Saturday, January 5, 2008

Guilty Greetings from the Grave

Whoever said "you can never escape the long arm of the law" knew what he was talking about. Mark Jensen will be tried for murdering his wife in 1998, based on the information provided by his dead wife. Talking about reaching out from the grave, this one is definitely a very long arm. Something similar to that corpse crawling out of the TV set in the movie "The Ring".

Julie Jensen's testimony, which is very damaging to her husband, will be from the to speak. It seems that she told several neighbors about her marital troubles ( her husband having an affair whom he eventually married after her death), and that he was planning to poison her. She even mentioned that he was forcing her to drink wine so he could inject the poison into her, adding that she had noticed syringes in the house. On top of these, she wrote a letter to a neighbor about the same intent she believed her husband was about to carry out, citing some internet sites her husband visited to learn about poisoning.

This very letter is now going to be used against mark as evidence; considered as his wife's testimony. Could it be that Mark really poisoned his wife so he could be free to marry his paramour as the prosecution alleges? Or could the wife have been the one who searched the internet and planted the evidence - as well as the taking of the poison - because she was distraught at the thought of her husband's philandering as the defense contends?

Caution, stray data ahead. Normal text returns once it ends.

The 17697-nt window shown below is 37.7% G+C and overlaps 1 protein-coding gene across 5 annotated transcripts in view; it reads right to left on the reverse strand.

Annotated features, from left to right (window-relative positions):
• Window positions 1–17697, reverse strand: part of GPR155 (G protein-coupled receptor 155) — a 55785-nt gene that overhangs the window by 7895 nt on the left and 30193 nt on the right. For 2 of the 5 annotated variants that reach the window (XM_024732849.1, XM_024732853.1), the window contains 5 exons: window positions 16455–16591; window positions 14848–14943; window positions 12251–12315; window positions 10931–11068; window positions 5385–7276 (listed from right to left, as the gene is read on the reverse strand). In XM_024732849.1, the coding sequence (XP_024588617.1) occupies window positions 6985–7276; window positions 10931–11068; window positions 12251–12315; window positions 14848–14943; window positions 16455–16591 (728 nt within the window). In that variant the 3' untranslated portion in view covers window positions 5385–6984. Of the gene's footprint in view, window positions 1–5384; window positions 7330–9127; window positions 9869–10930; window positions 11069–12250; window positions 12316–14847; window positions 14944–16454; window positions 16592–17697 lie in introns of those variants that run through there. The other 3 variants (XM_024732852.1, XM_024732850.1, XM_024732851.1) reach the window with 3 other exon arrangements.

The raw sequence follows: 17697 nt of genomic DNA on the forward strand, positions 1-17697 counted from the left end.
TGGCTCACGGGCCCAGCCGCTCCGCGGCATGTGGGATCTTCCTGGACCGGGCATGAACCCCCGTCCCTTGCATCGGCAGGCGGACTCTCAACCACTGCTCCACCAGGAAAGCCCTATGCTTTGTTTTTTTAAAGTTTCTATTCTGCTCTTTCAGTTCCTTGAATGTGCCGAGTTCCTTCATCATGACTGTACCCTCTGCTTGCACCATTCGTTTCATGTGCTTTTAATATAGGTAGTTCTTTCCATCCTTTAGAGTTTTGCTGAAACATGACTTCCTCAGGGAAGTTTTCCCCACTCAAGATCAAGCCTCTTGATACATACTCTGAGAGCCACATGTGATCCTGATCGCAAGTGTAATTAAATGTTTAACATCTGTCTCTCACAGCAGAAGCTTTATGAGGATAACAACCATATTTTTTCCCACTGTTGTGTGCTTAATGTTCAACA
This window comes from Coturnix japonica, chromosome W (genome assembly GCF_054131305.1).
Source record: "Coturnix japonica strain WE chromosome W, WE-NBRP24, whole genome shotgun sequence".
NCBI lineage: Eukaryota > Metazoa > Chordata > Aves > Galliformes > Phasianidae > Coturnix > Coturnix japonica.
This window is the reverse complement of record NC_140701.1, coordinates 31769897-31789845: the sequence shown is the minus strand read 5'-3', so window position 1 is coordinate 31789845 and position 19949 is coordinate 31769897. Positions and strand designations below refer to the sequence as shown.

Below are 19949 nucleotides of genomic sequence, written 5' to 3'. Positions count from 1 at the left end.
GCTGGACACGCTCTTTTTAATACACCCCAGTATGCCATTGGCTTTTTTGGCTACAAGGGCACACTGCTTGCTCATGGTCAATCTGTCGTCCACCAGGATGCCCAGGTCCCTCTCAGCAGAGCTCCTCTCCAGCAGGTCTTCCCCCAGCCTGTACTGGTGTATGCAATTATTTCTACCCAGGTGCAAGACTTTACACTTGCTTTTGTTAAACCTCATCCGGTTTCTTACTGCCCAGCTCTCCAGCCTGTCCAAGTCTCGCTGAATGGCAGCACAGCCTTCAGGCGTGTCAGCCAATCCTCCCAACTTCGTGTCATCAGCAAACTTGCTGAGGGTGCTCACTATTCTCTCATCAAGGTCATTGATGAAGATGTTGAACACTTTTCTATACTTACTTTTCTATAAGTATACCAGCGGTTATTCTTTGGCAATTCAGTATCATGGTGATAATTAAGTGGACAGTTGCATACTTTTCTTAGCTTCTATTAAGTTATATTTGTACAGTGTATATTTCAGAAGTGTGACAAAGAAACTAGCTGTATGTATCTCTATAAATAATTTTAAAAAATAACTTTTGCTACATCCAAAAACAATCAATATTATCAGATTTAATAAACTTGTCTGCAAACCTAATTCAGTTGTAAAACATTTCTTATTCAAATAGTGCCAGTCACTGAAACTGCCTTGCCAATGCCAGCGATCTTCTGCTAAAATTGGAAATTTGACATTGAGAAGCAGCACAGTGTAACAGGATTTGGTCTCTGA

Whatever happened to the Constitutional guarantee that a person has the right to face his accusers? Can he cross-examine a corpse 10 years buried? Isn't this going to smell awfully bad?

Unfortunately for Mark, the US Supreme Court in 2004, overturned a 1980 case that laid out complex rules as to when statements can be used without the opportunity for cross examination. The Wisconsin Supreme Court, following the decision of the US Supreme Court, drafted a set of rules to the effect that previously disallowed testimony could be admissible if the Judge determines that the defendant's actions prevented the witness from testifying. Since Mark Jensen is charged with murdering his wife, effectively preventing her testimony (of course, if she was alive, there is nothing to testify about ); he now goes to trial.

The problem for all members of the court is defining the limits on the use of hearsay evidence in a criminal case. Under the circumstances, Mark's marrying his lover when aspersions on his intentions have been cast by his wife's statements to neighbors, puts him in a no-win situation. They will speak glowingly about his wife and covertly judge him with seething contempt.

The lessons of this case are: Keep your wife healthy even as you plan to divorce her. Never mind the alimony, its better than a potential life in prison; be very nice to your neighbors, even the irritatingly nosy ones, they can make you a martyr someday; lastly, never marry your mistress, its in bad taste. Follow the lead of Rudy Giuliani, he married someone else, now he's even running for President!

The lesson for Mark is a very private one, a "till death do us part vow" which he will take to his grave!


No comments: